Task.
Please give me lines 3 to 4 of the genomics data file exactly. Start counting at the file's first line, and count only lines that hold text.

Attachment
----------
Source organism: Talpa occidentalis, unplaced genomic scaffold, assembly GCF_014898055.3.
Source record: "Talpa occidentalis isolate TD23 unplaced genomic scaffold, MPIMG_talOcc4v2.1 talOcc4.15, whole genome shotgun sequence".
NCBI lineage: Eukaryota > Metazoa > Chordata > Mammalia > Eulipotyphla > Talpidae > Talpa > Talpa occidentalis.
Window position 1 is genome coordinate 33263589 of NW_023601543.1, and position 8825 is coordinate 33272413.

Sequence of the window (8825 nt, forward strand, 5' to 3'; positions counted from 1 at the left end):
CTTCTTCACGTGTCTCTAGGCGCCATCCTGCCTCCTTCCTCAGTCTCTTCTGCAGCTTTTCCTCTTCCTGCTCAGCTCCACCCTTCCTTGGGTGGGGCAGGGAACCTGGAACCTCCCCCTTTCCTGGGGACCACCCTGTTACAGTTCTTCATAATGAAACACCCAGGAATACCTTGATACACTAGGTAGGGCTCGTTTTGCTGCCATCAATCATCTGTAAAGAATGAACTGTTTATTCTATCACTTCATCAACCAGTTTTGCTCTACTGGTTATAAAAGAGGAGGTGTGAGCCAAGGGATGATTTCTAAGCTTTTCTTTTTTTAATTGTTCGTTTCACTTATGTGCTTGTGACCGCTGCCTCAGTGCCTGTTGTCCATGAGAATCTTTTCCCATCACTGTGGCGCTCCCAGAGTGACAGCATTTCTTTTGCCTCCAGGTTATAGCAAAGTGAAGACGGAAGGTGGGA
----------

NCBI lineage: Eukaryota > Metazoa > Chordata > Mammalia > Eulipotyphla > Talpidae > Talpa > Talpa occidentalis.
Window position 1 is genome coordinate 33263589 of NW_023601543.1, and position 8825 is coordinate 33272413.